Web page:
On Monday, authorities in Beijing said they would no longer set up barricades outside buildings where COVID-19 cases are discovered. In the southern city of Guangzhou, some mass testing was suspended, but China has made no indication the state's overall pandemic policies will change.

"Beijing is closely watched by the authorities. If Beijing residents don't speak up for our compatriots across the country, who else will support them?" a protester who gave their name as Jayho told NPR.

On Sunday night, thousands of Beijing residents peacefully gathered along the banks of a river and chanted for freedom of speech and liberty and to light candles in memory of the 10 people who died in the Urumqi fire, including Abdurahman and four of her children.

"The lockdown was finally lifted in our hometown, but in exchange for 10 lives," a protester who said she was from Xinjiang told NPR. She declined to provide her name for personal security reasons.

Protesters hold up blank papers and chant slogans as they march in protest in Beijing.
Ng Han Guan / AP
Protesters hold up blank papers and chant slogans as they march in protest in Beijing.

Abdurahman's husband, Metniyaz Eli, a Uyghur businessman, and their elder son Ilyas Eli were among those detained in 2017 in the jade-trading city of Hotan, in southern Xinjiang. The state rounded up at least hundreds of thousands of ethnic Uyghurs, a Turkic ethnic minority, as part of an extralegal detention campaign. Maimaitimin, whose own father was arrested with them, says he has not heard from any of the men since.

Their detentions meant that Abdurahman was home alone with four of her children — Shahide, Abdurrahman, Nahdiye and Imran — when their home caught on fire. All five were pronounced dead at the hospital.

Her neighbors and their relatives took a huge risk to reach out to tell him the tragic news, because as Uyghurs, they could get in trouble just for talking to people abroad, says Maimaitimin.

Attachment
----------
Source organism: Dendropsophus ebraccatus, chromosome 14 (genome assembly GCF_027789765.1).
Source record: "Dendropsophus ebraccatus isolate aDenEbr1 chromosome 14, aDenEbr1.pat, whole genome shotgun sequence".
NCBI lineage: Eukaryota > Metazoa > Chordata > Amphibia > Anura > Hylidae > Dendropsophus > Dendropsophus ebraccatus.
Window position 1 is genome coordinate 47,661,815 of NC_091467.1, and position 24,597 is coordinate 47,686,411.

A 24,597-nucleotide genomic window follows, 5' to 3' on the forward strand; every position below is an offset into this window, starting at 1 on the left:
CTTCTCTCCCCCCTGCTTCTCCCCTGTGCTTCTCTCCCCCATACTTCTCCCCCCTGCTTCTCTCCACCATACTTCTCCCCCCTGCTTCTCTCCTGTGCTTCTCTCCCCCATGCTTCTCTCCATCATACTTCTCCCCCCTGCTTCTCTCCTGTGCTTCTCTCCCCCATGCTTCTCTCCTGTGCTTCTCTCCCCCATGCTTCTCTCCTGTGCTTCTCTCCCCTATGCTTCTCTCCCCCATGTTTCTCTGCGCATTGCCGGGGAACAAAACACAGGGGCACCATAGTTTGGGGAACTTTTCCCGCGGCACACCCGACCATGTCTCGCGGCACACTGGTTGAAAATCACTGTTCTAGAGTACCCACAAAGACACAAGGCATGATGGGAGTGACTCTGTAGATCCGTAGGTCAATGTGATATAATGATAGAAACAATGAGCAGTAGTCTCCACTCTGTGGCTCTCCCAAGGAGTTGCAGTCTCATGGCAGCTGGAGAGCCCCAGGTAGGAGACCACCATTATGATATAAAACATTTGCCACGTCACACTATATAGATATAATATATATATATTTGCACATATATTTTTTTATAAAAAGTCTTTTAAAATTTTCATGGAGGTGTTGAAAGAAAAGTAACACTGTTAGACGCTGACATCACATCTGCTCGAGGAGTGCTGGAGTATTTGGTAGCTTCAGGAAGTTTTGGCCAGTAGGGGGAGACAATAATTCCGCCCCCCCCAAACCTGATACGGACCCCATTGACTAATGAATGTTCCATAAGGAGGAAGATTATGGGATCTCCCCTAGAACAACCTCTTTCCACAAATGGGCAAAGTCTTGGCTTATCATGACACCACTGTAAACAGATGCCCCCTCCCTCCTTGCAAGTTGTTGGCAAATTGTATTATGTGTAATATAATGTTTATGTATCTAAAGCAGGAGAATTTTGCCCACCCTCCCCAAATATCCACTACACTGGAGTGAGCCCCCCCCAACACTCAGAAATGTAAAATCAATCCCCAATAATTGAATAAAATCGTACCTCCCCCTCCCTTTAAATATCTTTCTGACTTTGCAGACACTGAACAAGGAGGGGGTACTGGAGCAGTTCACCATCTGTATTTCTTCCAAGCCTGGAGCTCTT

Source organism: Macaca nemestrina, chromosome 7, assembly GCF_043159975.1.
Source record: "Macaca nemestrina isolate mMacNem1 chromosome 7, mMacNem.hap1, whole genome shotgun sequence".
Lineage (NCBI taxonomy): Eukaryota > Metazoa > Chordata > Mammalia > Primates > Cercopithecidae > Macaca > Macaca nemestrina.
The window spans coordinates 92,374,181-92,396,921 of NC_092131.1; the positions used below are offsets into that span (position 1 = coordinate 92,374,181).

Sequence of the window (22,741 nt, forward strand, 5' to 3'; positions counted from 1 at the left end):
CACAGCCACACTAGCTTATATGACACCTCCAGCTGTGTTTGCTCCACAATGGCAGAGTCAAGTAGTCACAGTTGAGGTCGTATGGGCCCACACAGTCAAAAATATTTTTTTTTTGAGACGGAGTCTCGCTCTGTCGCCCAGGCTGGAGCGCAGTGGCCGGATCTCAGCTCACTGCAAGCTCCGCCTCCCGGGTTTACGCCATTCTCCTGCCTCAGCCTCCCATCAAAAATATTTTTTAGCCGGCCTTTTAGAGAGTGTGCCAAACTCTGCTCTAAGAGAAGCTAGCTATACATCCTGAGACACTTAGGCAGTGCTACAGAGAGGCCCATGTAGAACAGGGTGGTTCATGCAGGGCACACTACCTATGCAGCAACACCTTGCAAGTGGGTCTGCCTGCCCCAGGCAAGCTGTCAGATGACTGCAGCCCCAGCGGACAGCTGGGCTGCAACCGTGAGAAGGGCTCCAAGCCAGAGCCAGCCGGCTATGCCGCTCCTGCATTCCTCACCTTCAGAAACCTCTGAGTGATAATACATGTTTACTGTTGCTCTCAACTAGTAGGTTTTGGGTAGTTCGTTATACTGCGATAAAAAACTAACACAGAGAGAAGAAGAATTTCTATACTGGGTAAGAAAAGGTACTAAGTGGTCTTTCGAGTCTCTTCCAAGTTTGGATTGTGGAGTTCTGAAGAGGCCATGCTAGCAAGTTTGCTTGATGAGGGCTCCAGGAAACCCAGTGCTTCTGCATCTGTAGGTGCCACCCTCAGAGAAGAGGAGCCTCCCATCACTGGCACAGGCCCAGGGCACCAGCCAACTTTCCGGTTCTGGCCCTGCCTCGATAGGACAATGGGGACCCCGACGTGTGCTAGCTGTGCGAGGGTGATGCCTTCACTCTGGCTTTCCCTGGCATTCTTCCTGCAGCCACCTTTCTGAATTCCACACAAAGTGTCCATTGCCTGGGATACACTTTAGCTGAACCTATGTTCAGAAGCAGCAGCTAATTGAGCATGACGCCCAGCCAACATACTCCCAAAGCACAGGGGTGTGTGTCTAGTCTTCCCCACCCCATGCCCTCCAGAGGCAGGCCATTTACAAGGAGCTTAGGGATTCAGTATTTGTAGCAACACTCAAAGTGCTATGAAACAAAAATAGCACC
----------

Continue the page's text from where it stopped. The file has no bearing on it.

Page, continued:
He says he and his family are devastated by their deaths: "My aunt never broke any laws or hurt anyone in her life."

"People have been wanting to protest for a long time"

The public discontent continues with more vigils planned for a third night on Monday, despite the threat of arrest.

"I have been posting information online, trying to get people to unify and work to get the authorities to lift our lockdown. They actually have no legal power to lock us down. They are limiting our freedom," says Morris Yao, a Beijing resident. "When something like this lands on your head, you really start to pay attention to your own interests and rights."

Yao was one of the protesters who came out as part of a small Beijing demonstration over the weekend after authorities tried to put his compound under lockdown, even though there were no cases in his building. The demonstration worked; he's now able to go in and out of his compound.

"People have been wanting to protest for a long time," Yao says. "They just needed an opening."

Yet by Monday, a rapid state crackdown had already stifled further signs of protest. Dozens of police officers patrolled Sitong Bridge in Beijing, where a previous protest against pandemic restrictionshad occurred in October and where some residents tried to organize an evening vigil.

Some protesters said police were also calling them on their personal mobile numbers, asking for their whereabouts during the previous two nights. One protester said their friend had been taken away from their Beijing home afterward and was still missing.

Copyright 2022 NPR. To see more, visit https://www.npr.org.

Emily Feng is NPR's Beijing correspondent.